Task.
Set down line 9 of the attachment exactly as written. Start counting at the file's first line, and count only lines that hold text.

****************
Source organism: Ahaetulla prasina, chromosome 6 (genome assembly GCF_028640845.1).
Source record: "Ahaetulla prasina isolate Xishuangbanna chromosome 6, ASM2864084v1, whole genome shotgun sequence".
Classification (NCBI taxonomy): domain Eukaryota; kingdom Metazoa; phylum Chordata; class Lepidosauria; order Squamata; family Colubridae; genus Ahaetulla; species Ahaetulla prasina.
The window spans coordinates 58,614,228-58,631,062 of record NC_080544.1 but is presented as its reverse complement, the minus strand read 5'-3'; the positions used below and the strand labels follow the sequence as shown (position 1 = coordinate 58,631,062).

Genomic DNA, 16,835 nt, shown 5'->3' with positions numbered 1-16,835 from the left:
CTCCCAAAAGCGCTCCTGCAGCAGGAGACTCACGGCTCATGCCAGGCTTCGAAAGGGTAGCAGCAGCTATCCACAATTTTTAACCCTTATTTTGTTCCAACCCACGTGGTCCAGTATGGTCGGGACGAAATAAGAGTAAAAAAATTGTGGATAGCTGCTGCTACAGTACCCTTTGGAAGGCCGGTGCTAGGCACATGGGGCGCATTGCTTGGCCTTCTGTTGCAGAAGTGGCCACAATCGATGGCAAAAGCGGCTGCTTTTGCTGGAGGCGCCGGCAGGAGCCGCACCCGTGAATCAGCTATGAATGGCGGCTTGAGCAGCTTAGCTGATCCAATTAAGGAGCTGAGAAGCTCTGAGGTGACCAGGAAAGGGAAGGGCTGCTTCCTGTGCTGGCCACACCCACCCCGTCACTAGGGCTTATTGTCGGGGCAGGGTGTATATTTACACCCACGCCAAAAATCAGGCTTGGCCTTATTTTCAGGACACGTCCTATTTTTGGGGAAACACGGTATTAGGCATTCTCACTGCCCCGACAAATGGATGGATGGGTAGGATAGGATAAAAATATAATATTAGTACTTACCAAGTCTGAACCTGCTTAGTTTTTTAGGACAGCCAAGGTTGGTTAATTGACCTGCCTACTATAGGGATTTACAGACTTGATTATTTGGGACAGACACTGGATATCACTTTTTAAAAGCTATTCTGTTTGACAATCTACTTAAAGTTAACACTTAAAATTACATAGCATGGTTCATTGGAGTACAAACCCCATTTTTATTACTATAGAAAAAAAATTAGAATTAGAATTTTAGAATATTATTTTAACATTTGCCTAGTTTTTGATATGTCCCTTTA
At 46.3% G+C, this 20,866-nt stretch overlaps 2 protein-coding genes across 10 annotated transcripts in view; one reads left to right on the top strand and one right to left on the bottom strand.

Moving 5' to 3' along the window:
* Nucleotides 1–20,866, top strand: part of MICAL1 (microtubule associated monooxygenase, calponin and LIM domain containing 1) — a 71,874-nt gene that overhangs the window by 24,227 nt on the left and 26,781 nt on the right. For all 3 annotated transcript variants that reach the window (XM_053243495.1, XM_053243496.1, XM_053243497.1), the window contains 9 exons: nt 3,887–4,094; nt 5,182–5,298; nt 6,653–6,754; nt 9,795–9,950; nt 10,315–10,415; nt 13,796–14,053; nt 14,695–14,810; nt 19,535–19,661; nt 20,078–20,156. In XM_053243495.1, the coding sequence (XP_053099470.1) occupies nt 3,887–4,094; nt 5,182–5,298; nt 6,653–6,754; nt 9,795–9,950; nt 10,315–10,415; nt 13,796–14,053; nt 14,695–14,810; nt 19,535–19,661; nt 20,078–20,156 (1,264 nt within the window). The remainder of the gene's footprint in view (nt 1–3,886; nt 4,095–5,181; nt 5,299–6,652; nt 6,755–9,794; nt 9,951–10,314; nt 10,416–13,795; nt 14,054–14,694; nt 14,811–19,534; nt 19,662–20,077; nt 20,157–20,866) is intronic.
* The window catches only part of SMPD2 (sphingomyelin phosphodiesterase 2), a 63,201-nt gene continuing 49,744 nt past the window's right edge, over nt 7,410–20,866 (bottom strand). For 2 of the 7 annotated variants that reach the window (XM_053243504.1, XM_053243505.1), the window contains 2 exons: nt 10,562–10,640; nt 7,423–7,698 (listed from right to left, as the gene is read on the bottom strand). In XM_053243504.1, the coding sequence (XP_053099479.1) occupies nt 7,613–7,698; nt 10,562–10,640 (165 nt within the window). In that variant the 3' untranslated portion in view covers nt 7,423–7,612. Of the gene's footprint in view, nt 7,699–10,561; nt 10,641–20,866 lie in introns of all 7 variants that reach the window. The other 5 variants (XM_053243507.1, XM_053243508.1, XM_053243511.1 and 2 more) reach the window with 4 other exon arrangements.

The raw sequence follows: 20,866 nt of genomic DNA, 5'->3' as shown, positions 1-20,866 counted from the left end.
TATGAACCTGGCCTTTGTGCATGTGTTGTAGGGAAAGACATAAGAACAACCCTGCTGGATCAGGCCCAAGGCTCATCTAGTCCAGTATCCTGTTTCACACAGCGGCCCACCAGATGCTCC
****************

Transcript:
* Nucleotides 1–20,866, top strand: part of MICAL1 (microtubule associated monooxygenase, calponin and LIM domain containing 1) — a 71,874-nt gene that overhangs the window by 24,227 nt on the left and 26,781 nt on the right. For all 3 annotated transcript variants that reach the window (XM_053243495.1, XM_053243496.1, XM_053243497.1), the window contains 9 exons: nt 3,887–4,094; nt 5,182–5,298; nt 6,653–6,754; nt 9,795–9,950; nt 10,315–10,415; nt 13,796–14,053; nt 14,695–14,810; nt 19,535–19,661; nt 20,078–20,156. In XM_053243495.1, the coding sequence (XP_053099470.1) occupies nt 3,887–4,094; nt 5,182–5,298; nt 6,653–6,754; nt 9,795–9,950; nt 10,315–10,415; nt 13,796–14,053; nt 14,695–14,810; nt 19,535–19,661; nt 20,078–20,156 (1,264 nt within the window). The remainder of the gene's footprint in view (nt 1–3,886; nt 4,095–5,181; nt 5,299–6,652; nt 6,755–9,794; nt 9,951–10,314; nt 10,416–13,795; nt 14,054–14,694; nt 14,811–19,534; nt 19,662–20,077; nt 20,157–20,866) is intronic.